ESSA

ESSA

ETS is the right policy, it just might not be the right time


Dean Pagonis

By

February 21st, 2012


After passing through both Houses of Parliament, Australia will officially have an emissions trading scheme on July 1st 2012, which will take the form of a carbon tax for its first three years before moving to a flexible price carbon trading market in 2015.


Source: Stefan Wernli

After passing through both Houses of Parliament, Australia will officially have an emissions trading scheme on July 1st 2012, which will take the form of a carbon tax for its first three years before moving to a flexible price carbon trading market in 2015.

It was hailed by the Labor caucus and the Greens as a momentous occasion; a public policy initiative deemed as significant as the floating of the dollar or  the introduction of compulsory superannuation.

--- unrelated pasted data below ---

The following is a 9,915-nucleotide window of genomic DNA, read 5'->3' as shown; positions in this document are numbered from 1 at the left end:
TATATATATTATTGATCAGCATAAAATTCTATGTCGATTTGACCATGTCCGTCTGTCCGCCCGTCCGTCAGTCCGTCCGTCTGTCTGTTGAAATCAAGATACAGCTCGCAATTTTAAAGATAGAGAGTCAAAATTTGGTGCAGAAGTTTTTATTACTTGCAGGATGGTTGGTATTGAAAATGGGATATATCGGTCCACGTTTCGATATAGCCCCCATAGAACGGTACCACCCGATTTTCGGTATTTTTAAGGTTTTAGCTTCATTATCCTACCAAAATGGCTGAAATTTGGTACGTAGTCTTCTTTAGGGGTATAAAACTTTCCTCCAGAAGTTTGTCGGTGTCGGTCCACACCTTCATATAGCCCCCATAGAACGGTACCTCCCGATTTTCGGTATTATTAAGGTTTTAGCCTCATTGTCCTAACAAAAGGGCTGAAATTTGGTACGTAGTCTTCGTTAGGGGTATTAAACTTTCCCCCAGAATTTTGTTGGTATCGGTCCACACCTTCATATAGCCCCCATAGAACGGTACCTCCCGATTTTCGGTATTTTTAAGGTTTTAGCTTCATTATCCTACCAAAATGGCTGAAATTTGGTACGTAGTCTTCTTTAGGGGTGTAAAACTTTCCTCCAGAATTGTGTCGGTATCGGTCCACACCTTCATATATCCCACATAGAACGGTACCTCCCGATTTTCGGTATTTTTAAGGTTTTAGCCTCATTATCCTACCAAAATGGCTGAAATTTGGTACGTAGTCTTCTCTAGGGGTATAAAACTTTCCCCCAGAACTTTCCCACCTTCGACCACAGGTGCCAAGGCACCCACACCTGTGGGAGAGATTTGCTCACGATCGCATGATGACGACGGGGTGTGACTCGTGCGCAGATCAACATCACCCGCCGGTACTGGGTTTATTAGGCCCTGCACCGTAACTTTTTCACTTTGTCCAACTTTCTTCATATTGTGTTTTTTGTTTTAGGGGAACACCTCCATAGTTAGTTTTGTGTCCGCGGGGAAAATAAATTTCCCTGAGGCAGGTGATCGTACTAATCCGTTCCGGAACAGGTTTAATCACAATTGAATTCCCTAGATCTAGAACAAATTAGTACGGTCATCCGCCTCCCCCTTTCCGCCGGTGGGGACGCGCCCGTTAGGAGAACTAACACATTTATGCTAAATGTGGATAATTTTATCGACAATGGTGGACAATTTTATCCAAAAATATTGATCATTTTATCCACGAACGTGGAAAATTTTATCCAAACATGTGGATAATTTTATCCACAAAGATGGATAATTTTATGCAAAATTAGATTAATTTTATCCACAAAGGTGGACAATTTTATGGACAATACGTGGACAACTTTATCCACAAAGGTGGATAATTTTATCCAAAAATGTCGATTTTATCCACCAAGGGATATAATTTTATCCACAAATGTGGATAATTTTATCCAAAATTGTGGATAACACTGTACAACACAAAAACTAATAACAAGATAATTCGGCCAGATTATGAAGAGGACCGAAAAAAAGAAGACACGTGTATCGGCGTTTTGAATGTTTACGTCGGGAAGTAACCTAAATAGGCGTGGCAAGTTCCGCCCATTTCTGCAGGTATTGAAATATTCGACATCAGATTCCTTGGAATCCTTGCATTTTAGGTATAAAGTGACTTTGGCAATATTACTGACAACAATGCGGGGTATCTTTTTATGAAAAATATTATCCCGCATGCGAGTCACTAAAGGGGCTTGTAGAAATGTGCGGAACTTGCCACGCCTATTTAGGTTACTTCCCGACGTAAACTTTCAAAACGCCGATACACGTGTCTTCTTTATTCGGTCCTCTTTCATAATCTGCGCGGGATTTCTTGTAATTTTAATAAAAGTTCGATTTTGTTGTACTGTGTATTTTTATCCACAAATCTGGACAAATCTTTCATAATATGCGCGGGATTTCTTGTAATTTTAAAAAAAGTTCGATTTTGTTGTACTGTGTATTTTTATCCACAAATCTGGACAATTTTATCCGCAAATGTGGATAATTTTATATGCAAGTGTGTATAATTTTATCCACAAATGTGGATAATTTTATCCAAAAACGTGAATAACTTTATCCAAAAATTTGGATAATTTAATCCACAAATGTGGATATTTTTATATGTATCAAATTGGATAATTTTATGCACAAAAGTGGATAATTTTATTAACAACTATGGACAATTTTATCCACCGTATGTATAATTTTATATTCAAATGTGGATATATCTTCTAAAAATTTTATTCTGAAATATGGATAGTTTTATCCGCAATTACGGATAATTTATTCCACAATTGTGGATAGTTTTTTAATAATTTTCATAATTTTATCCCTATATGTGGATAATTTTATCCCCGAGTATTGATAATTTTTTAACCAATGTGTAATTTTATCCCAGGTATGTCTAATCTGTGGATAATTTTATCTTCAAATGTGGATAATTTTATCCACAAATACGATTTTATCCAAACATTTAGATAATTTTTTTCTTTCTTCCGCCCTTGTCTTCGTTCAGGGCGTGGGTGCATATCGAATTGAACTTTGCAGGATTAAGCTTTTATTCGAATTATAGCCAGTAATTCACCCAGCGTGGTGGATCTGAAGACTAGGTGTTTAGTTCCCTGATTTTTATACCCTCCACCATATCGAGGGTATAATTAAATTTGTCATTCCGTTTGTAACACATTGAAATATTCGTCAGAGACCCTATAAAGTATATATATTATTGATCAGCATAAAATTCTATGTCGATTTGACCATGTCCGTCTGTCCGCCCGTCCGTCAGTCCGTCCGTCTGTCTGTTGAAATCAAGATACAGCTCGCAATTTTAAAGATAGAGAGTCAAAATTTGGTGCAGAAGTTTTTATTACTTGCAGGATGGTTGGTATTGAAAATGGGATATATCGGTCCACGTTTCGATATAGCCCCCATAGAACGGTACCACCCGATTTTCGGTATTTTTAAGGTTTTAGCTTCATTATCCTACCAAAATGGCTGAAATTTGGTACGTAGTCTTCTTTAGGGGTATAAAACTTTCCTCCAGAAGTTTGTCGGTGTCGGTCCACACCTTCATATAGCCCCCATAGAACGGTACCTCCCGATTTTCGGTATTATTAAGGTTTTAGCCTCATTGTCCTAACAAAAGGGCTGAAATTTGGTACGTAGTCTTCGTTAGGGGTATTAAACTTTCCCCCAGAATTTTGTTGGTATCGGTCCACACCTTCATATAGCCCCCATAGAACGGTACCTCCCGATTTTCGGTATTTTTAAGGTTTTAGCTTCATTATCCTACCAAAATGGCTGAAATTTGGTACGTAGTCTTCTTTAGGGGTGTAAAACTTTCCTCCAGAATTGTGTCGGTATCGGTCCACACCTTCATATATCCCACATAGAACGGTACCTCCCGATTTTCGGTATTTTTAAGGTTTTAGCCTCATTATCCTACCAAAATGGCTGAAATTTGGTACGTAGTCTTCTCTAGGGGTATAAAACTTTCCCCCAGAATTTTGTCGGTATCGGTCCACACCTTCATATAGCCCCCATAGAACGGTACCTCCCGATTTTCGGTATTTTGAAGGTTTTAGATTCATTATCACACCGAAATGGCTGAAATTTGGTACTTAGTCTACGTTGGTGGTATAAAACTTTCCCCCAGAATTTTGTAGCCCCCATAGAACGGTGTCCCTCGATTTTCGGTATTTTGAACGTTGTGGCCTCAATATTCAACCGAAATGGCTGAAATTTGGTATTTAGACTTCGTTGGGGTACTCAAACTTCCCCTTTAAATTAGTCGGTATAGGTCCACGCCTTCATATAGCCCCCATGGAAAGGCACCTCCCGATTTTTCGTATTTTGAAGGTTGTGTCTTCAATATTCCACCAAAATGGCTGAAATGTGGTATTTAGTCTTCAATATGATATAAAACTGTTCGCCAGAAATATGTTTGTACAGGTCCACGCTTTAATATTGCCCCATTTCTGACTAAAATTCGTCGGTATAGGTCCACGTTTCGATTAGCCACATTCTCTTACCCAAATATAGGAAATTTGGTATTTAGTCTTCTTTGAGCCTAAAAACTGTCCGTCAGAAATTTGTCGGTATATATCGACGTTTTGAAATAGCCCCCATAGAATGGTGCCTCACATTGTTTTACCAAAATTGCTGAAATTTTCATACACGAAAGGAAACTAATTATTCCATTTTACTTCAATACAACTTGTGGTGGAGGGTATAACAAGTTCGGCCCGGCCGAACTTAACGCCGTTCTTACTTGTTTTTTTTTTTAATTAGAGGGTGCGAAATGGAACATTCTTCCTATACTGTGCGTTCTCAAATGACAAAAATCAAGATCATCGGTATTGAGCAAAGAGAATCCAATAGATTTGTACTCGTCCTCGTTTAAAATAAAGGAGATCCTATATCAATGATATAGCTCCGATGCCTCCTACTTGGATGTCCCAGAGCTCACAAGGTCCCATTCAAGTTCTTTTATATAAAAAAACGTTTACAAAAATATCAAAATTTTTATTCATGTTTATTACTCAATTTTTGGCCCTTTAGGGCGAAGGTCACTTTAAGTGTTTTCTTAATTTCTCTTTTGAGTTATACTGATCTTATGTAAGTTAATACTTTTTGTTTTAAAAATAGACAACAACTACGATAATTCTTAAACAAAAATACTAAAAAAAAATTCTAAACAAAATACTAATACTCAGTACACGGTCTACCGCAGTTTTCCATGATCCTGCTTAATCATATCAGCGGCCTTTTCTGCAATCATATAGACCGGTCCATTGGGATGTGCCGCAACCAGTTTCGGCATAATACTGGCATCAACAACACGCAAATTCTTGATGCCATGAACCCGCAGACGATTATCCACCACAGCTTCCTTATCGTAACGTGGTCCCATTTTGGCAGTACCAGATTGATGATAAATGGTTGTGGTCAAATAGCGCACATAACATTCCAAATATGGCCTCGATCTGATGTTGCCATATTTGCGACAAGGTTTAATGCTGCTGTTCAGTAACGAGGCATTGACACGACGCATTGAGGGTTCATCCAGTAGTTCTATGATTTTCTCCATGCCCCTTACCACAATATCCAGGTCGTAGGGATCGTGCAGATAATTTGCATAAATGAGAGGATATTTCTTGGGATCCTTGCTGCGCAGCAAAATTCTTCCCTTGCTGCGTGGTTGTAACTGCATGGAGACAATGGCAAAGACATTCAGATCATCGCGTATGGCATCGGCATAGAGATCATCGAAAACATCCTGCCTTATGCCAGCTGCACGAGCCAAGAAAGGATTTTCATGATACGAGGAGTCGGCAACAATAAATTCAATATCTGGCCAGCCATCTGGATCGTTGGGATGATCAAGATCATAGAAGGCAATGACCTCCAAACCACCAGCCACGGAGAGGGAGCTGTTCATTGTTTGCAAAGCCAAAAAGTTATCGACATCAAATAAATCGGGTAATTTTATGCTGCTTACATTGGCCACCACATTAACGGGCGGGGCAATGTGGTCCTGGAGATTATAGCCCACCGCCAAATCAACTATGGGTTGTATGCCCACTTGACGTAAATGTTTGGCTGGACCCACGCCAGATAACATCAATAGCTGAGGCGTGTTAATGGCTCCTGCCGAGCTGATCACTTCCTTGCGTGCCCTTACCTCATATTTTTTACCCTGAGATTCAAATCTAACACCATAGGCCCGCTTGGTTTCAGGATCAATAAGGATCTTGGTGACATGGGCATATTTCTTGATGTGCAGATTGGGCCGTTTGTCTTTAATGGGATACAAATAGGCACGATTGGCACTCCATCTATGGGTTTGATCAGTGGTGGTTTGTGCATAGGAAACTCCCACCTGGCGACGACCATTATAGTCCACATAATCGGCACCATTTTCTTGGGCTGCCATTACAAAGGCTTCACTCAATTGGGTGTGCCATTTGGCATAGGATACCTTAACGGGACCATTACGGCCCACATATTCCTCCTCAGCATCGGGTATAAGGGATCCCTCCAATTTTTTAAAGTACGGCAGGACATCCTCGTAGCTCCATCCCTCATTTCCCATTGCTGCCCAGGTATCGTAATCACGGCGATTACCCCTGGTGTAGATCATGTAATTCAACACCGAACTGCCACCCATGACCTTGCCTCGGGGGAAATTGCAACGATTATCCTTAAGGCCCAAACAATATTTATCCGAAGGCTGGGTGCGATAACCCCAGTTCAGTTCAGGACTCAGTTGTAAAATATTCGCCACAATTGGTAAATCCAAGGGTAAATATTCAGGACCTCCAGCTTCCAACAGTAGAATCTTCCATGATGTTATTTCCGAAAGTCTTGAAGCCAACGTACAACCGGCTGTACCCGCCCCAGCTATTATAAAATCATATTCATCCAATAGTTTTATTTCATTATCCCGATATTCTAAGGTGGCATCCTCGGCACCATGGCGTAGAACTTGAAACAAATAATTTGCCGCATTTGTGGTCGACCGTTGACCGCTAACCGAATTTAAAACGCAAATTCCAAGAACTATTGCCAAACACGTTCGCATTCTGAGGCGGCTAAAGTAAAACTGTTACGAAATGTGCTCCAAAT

Whether you agree with these assessments or not, the policy will have a substantial effect on the Australian economy. By putting a price of carbon emissions, it aims to meet the bipartisan target of cutting emissions by 5% from 2000 emissions levels, and shift the Australian economy towards what is dubbed as a ‘greener’ future.

The opposition, led by Tony Abbott, is vehemently opposed to the tax, pledging to repeal the legislation if given a mandate by the Australian people in the 2013 election. Abbott has been an ever-present in all media platforms arguing that this is just a “big tax on everything” that will have “all economic pain with no environmental gain”. He has offered his ‘Direct Action’ plan alternative, which includes investments in renewable energy, replanting of trees in public spaces and supporting emissions reductions by business and industry via an Emissions Reductions Fund.